Asking your child simple questions such as ‘How was your day? What was great? What was hard?’ on a regularly basis, such as on the way home from preschool, can help them to feel comfortable enough to approach you when a problem or uncomfortable situation arises.


2. Lead by example

Children learn through observation. It is important to model emotional intelligence in front of your child. If you find yourself displaying signs that may be detrimental to fostering positive emotional intelligence, such as snapping at others when you are stressed or yelling when you are stuck in traffic, your child may develop this pattern.  


3. Label your child’s emotions

Helping your child to identify their emotions is the first step to understanding them. This a key example of Gottman’s emotion-coaching parents. A way to approach this is by letting your child explain to you how they are feeling, then helping them name this e.g. ‘it sounds like you are really upset’.

As your child builds their vocabulary, you can support them in identifying new words with different emotions.  This will not only help them express different emotions more clearly, it can enable them to interpret and respond to the emotions of others in a suitable way.


4. Teach problem solving

This is an essential part of developing children's emotional intelligence as it teaches them that managing their emotions can often be helpful in solving problems. There can be a tendency for parents to want to handle their child’s problems for them. However, the best way to teach this is to help them brainstorm strategies to solve their problems. Not only does this provide an opportunity for autonomy (which is great for personal development), it will help them identify ways to efficiently respond to problems in the future.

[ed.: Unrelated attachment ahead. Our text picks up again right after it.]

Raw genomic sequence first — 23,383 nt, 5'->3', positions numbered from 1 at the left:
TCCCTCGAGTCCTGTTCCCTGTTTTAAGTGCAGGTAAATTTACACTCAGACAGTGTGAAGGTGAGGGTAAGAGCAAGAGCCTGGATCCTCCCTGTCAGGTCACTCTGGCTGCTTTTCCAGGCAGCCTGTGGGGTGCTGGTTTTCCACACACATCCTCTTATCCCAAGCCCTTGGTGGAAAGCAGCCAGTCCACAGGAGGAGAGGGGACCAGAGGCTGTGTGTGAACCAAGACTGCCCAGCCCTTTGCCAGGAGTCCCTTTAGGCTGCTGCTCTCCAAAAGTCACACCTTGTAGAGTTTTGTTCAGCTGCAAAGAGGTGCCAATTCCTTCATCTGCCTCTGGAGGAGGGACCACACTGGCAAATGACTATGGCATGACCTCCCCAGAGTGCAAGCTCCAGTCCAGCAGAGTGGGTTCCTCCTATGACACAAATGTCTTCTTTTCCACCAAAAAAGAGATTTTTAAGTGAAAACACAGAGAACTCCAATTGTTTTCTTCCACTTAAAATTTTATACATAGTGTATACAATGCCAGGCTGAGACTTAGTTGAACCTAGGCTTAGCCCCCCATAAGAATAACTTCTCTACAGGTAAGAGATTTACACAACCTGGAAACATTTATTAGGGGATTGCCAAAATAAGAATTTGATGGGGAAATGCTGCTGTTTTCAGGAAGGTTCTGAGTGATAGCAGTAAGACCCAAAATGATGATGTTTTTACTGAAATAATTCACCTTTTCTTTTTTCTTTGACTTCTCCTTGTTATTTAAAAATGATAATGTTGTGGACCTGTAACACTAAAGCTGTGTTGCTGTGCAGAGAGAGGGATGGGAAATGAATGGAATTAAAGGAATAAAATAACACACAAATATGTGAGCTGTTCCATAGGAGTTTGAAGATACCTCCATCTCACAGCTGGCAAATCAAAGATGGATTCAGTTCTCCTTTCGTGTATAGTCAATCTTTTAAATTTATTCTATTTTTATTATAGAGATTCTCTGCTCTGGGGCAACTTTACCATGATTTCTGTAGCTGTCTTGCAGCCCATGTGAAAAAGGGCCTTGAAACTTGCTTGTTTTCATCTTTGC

It is important to take this approach when problem solving to avoid falling into the ‘laissez-faire parents’ category identified by Gottman.


5. Use ‘play’ to help

Learning through play is a great way to encourage exploration, curiosity and communication. As young children may be unable to express their feelings in words, getting them to act this out symbolically can help you identify the emotions they are experiencing. You could also use role-play to act out different scenarios and get your child to discuss how they would feel or respond in a similar situation.  


6. Empathise with your child

Failing to accept your child’s emotions may give them the indication that their feelings are not justified. This is an example of Gottman’s dismissing parents. A consequence of this may be your child bottling up their emotions in future which could be a sign of low emotional intelligence.

If your child is displaying anger, acknowledge that this may be an indication of deeper emotions such as fear or sadness. Supporting your child to recognise this will speed up the process of dealing with emotions.
Emotional intelligence is an important skill that can take years to learn as we undergo new experiences and challenge. However, nurturing this at an early age can help to set your child for both social and academic success in the future.

The key is to see emotions as an opportunity for teaching, connecting with and further understanding your child.

As a parent or carer, you will play an important role in your child’s emotional development.

Here at White Lodge, we facilitate this by working hard to provide children with opportunities to progress as intelligent, confident, wise and lovable young people. Get in touch with us today to find out more.